Tiktok: How dangerous is the Chinese social media app really?

Tiktok: How dangerous is the Chinese social media app really?

Security experts are divided

The Tiktok logo is seen on a mobile phone.  (icon picture)

The Tiktok logo is seen on a mobile phone. (icon picture)

© Quelle: Sean Kilpatrick/The Canadian Pre

The short video app Tiktok is often more popular with younger people than applications from the major social media networks in the USA. After several governments banned Tiktok from their employees’ work cell phones, many users are wondering whether there is a risk. Security experts are divided.

Berlin. European Commission officials and government workers in the US or Canada are not exactly Tiktok’s core target audience. The short video service from the Chinese ByteDance group, with its viral content, is particularly popular with teenagers who are less concerned about government security concerns. But after the instruction to delete Tiktok from company cell phones, there is again a general ban on the service in western countries.

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Tiktok’s success story so far has caught the big social media companies in Silicon Valley cold. The Facebook group Meta in particular has been trying feverishly for months to find an answer to the surprise success from China with a similar concept. YouTube also initially found it difficult to counter the Tiktok offensive. In the summer of 2021, the Google platform introduced Youtube Shorts, a format that is strongly reminiscent of Tiktok. Only Twitter, which once pioneered live video streaming with “Periscope”, has yet to respond.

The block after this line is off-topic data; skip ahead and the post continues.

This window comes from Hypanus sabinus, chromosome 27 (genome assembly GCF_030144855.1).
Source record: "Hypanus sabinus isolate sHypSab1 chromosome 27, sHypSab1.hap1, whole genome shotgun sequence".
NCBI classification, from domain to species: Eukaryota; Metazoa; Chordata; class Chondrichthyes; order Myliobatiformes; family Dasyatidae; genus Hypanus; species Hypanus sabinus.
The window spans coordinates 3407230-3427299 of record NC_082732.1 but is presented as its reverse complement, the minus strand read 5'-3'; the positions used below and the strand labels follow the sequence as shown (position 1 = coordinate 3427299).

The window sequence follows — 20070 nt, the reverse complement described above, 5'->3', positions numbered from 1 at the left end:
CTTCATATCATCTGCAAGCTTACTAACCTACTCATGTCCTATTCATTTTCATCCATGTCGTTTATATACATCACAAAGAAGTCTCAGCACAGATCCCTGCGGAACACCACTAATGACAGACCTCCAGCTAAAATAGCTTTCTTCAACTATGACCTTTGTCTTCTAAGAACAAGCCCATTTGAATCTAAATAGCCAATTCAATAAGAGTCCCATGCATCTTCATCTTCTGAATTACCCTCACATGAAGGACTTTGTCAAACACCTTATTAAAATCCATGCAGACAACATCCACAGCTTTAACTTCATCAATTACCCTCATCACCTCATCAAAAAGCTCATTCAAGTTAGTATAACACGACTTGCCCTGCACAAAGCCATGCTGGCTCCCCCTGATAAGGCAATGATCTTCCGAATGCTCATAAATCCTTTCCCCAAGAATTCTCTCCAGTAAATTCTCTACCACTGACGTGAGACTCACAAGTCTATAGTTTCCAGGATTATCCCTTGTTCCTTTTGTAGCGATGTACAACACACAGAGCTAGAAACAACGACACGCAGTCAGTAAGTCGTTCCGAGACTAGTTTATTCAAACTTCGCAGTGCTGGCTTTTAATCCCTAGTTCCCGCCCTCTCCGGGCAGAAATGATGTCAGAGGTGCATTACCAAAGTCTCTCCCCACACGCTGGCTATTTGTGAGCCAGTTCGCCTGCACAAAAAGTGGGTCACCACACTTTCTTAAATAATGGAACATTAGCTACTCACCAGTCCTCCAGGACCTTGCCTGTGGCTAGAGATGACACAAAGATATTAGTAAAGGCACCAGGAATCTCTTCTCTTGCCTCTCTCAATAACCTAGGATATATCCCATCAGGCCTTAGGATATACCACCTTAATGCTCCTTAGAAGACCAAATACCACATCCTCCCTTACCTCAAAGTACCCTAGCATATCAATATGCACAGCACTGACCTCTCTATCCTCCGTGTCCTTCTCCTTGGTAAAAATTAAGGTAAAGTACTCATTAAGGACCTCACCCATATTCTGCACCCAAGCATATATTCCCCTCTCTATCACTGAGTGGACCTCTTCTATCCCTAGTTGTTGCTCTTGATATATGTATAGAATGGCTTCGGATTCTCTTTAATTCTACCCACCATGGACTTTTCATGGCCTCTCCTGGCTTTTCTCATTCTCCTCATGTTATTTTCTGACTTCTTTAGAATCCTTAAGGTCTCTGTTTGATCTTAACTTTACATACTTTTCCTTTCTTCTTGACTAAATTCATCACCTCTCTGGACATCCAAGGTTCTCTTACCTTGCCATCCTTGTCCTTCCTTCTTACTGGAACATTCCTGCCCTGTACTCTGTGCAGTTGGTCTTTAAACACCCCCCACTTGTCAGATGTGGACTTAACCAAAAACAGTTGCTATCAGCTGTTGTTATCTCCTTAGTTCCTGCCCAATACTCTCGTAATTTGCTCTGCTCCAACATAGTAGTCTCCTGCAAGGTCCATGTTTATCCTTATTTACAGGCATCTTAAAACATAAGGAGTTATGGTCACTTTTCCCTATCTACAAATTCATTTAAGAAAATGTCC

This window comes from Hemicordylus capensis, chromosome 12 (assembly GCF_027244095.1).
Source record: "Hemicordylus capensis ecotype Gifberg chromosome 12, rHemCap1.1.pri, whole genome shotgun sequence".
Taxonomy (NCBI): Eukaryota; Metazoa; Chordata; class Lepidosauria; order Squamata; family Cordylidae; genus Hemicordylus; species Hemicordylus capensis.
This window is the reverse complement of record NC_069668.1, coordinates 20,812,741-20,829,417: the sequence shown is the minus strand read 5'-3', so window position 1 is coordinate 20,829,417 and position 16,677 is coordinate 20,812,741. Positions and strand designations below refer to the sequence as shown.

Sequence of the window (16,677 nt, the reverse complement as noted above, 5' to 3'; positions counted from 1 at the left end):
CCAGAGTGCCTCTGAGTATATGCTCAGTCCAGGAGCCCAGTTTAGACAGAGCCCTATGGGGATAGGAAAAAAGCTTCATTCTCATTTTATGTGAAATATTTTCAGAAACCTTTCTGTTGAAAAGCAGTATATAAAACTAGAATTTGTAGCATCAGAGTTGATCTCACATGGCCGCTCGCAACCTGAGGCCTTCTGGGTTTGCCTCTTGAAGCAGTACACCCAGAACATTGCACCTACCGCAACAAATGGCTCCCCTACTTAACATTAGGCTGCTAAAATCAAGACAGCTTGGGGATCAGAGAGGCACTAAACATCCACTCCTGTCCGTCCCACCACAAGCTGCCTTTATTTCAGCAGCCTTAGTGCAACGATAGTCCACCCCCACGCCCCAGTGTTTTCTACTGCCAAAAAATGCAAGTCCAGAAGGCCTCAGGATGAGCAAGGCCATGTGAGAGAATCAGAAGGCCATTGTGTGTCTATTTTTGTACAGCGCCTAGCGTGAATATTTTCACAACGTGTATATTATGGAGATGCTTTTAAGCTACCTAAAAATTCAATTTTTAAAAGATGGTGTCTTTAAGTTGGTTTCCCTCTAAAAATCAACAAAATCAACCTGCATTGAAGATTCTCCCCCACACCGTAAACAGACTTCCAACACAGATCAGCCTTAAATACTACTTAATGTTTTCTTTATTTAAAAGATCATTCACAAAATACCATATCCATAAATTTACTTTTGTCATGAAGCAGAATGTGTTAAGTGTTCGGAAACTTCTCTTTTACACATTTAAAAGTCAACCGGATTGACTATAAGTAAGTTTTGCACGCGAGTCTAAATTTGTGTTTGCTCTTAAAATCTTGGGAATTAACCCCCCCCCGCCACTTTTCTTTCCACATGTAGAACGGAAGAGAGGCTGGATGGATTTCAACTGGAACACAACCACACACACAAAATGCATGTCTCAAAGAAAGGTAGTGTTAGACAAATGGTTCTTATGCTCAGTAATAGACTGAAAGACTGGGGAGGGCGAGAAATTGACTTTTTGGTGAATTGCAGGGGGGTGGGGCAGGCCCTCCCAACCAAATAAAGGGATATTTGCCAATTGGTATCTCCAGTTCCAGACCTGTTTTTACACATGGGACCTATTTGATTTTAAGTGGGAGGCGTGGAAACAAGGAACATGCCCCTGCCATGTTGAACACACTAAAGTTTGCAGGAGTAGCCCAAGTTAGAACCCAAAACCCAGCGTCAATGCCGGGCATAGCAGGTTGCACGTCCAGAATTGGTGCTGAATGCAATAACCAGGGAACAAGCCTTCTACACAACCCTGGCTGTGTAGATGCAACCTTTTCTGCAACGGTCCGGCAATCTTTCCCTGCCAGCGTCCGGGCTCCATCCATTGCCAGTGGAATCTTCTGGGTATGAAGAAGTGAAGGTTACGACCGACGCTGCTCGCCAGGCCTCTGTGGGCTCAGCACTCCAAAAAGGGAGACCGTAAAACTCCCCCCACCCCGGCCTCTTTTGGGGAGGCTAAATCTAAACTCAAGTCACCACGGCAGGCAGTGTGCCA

Federal data protection officer Kelber is critical of Tiktok

70 percent of young people in the USA are said to already be using Tiktok. With the rise of the service, warning voices have been heard again and again, fearing that user data will be leaked to China.

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The Federal Data Protection Commissioner Ulrich Kelber is also critical of Tiktok. As early as June 2021, the data protection officer recommended that the federal ministries and authorities not use the Chinese provider’s video app on business devices. However, the result of an announced extensive analysis is still pending.

The Federal Office for Information Security (BSI) also formulates its concerns rather vaguely: “Basically, it is known that numerous apps transmit data to the respective manufacturers as well as to third parties.”

Security expert: Tiktok is “very dangerous”

The judgment of Rüdiger Trost, who works for the security company WithSecure, is harder: He assesses Tiktok as “very dangerous”, said the expert from the German Press Agency. “Tiktok’s algorithm deliberately disadvantages individuals who, according to Western understanding, require special protection.” For example, videos of disabled people are played out less frequently on Tiktok.